To determine whether lead causes ice crystals and clouds to form, the team turned to a lab in Germany that houses a cloud chamber three stories tall, as well as a smaller chamber in Switzerland. They created dust particles that were either lead-free or contained one percent lead by weight, which is about what scientists find in the atmosphere. They put these dust particles into the chambers and measured the temperature and humidity at which point ice nucleated around the dust.

They found that lead changed the conditions under which clouds appeared. The air didn’t have to be as cold or as heavy with water vapor if lead was present.

“Most of what nucleates clouds are dust particles,” said Cziczo. “Half of the ones we looked at had lead supercharging them.”

Leaden Clouds, Cooler Climes

To investigate what this might mean for the earth’s climate, the researchers simulated the global climate with either lead-free dust particles floating around, or with either 10 percent or all of them containing lead.

The computer simulation showed that the clouds they looked at — typically high, thin clouds — formed at lower altitudes and different locations in the northern hemisphere when lead was present in dust particles. This will probably affect precipitation, said Cziczo.

“In our atmosphere, lead affects the distribution and density of the kinds of clouds we looked at,” said Cziczo, “which might then affect where and when rain and snow fall.”

Clouds at lower altitudes let more of the earth’s heat, or so-called longwave radiation, escape out to space. So lead-triggered clouds could partly offset global warming due to greenhouse gases.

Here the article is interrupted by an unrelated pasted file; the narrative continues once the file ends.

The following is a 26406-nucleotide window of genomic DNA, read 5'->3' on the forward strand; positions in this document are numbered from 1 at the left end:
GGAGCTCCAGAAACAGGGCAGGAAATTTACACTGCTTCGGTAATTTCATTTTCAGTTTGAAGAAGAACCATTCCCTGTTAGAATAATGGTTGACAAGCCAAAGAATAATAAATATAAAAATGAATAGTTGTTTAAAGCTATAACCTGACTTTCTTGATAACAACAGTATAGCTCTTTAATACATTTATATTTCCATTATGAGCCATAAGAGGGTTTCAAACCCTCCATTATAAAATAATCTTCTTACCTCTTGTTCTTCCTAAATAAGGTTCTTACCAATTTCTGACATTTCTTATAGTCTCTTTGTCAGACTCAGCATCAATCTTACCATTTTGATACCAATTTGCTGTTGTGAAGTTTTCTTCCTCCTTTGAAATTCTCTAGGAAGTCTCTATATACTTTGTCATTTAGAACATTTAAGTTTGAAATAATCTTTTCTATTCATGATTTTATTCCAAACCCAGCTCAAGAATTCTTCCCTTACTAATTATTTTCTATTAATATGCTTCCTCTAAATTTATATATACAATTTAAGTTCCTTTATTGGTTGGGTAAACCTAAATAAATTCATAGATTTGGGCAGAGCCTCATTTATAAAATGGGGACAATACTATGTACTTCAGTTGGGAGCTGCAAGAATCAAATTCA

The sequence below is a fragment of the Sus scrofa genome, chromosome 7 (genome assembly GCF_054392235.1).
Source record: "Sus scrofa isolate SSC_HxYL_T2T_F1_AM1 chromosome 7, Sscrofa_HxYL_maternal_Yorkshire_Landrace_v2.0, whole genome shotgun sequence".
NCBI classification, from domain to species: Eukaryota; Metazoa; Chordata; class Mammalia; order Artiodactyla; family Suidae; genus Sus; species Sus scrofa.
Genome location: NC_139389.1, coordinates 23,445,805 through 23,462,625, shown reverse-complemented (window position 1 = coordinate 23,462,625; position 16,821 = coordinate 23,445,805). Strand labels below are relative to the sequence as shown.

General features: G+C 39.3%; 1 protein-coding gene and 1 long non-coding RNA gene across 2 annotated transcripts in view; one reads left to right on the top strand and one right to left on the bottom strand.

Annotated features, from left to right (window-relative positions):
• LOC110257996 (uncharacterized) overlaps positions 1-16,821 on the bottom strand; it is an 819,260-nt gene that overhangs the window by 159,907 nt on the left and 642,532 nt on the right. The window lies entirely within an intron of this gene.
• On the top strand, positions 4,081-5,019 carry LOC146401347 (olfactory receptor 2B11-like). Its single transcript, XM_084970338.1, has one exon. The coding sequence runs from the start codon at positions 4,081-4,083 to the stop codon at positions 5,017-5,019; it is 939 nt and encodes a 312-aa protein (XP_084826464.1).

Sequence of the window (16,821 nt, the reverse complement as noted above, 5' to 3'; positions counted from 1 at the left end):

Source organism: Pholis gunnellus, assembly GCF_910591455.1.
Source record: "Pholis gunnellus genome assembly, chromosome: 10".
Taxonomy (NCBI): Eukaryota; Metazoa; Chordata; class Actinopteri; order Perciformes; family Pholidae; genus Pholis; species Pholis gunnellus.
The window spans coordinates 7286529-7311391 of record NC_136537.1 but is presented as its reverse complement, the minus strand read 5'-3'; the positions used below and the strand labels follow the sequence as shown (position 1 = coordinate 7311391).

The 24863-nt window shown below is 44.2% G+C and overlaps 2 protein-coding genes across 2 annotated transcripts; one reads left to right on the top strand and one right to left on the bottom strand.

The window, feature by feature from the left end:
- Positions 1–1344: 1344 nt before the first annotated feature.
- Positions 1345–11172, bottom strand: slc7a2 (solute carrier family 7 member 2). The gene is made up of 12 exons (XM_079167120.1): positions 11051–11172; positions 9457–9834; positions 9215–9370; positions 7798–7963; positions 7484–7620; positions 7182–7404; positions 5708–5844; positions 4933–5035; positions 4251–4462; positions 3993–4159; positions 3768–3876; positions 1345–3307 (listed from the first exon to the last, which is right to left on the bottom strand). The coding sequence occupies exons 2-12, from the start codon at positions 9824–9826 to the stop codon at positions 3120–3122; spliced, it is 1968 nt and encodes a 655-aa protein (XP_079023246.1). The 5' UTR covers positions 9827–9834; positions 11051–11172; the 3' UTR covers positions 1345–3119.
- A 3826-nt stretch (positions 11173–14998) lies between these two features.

But that doesn’t mean lead in the atmosphere will simply cool the planet, said Cziczo, since they looked at only one type of cloud. Cloudy skies are far more complicated than their wispy image lets on.

“This work highlights how complex these interactions between lead and water vapor and temperature are,” said Cziczo. “They’re not as simple as greenhouse gases.”

Future work will look at the type of lead and how much is needed to affect clouds and precipitation, as well as the atmospheric distribution of the metal dust.

Origins of sulfur in rocks tells early oxygen story

Sedimentary rocks created more than 2.4 billion years ago sometimes have an unusual sulfur isotope composition thought to be caused by the action of ultra violet light on volcanically produced sulfur dioxide in an oxygen poor atmosphere. Now a team of geochemists can show an alternative origin for this isotopic composition that may point to an early, oxygen-rich atmosphere.